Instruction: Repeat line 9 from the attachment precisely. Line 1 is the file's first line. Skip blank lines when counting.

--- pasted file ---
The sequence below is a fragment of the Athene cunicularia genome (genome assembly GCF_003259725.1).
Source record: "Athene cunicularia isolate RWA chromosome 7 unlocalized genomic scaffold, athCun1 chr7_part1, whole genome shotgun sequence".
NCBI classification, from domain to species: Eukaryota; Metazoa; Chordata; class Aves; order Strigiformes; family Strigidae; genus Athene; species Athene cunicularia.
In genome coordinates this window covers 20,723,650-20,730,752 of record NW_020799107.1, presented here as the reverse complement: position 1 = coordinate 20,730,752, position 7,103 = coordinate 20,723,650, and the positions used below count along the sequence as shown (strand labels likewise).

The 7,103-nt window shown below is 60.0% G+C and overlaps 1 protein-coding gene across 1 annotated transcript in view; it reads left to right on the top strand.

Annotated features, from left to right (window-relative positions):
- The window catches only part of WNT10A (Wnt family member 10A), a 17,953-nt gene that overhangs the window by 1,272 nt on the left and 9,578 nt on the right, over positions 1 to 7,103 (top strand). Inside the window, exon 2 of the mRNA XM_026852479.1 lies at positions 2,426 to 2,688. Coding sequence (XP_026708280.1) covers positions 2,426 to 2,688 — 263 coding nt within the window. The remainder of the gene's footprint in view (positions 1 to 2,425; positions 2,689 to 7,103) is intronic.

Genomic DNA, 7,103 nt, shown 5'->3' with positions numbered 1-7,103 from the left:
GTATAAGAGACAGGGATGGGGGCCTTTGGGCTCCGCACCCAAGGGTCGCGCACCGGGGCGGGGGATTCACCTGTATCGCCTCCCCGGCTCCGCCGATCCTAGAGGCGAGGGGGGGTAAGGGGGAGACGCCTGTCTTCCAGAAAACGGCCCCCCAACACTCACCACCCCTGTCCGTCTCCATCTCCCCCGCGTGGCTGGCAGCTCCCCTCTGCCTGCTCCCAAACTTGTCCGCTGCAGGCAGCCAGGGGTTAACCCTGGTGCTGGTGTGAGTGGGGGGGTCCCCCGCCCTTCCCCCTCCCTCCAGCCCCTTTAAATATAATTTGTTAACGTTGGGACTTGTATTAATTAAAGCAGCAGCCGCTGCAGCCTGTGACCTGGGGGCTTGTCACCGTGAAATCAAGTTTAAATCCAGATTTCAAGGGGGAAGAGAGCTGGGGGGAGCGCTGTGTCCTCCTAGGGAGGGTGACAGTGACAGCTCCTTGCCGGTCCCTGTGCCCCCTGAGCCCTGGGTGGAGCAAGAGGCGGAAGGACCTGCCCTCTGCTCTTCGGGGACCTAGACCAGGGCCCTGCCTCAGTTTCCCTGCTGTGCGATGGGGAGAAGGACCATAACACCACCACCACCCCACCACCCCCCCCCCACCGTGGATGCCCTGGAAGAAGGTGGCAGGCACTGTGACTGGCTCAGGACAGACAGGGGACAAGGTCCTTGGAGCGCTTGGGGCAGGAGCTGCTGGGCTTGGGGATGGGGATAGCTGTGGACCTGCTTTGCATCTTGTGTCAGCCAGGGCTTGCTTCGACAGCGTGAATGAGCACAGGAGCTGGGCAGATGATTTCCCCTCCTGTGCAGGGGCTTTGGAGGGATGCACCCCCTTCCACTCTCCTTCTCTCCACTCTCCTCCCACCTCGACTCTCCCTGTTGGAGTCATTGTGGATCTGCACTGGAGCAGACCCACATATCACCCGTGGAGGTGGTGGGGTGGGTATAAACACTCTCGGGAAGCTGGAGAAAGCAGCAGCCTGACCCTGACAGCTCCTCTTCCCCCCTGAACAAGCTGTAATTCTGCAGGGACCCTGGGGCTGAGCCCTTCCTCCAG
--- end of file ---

GTATAAGAGACAGGGATGGGGGCCTTTGGGCTCCGCACCCAAGGGTCGCGCACCGGGGCGGGGGATTCACCTGTATCGCCTCCCCGGCTCCGCCGATCCTAGAGGCGAGGGGGGGTAAGGGGGAGACGCCTGTCTTCCAGAAAACGGCCCCCCAACACTCACCACCCCTGTCCGTCTCCATCTCCCCCGCGTGGCTGGCAGCTCCCCTCTGCCTGCTCCCAAACTTGTCCGCTGCAGGCAGCCAGGGGTTAACCCTGGTGCTGGTGTGAGTGGGGGGGTCCCCCGCCCTTCCCCCTCCCTCCAGCCCCTTTAAATATAATTTGTTAACGTTGGGACTTGTATTAATTAAAGCAGCAGCCGCTGCAGCCTGTGACCTGGGGGCTTGTCACCGTGAAATCAAGTTTAAATCCAGATTTCAAGGGGGAAGAGAGCTGGGGGGAGCGCTGTGTCCTCCTAGGGAGGGTGACAGTGACAGCTCCTTGCCGGTCCCTGTGCCCCCTGAGCCCTGGGTGGAGCAAGAGGCGGAAGGACCTGCCCTCTGCTCTTCGGGGACCTAGACCAGGGCCCTGCCTCAGTTTCCCTGCTGTGCGATGGGGAGAAGGACCATAACACCACCACCACCCCACCACCCCCCCCCCACCGTGGATGCCCTGGAAGAAGGTGGCAGGCACTGTGACTGGCTCAGGACAGACAGGGGACAAGGTCCTTGGAGCGCTTGGGGCAGGAGCTGCTGGGCTTGGGGATGGGGATAGCTGTGGACCTGCTTTGCATCTTGTGTCAGCCAGGGCTTGCTTCGACAGCGTGAATGAGCACAGGAGCTGGGCAGATGATTTCCCCTCCTGTGCAGGGGCTTTGGAGGGATGCACCCCCTTCCACTCTCCTTCTCTCCACTCTCCTCCCACCTCGACTCTCCCTGTTGGAGTCATTGTGGATCTGCACTGGAGCAGACCCACATATCACCCGTGGAGGTGGTGGGGTGGGTATAAACACTCTCGGGAAGCTGGAGAAAGCAGCAGCCTGACCCTGACAGCTCCTCTTCCCCCCTGAACAAGCTGTAATTCTGCAGGGACCCTGGGGCTGAGCCCTTCCTCCAG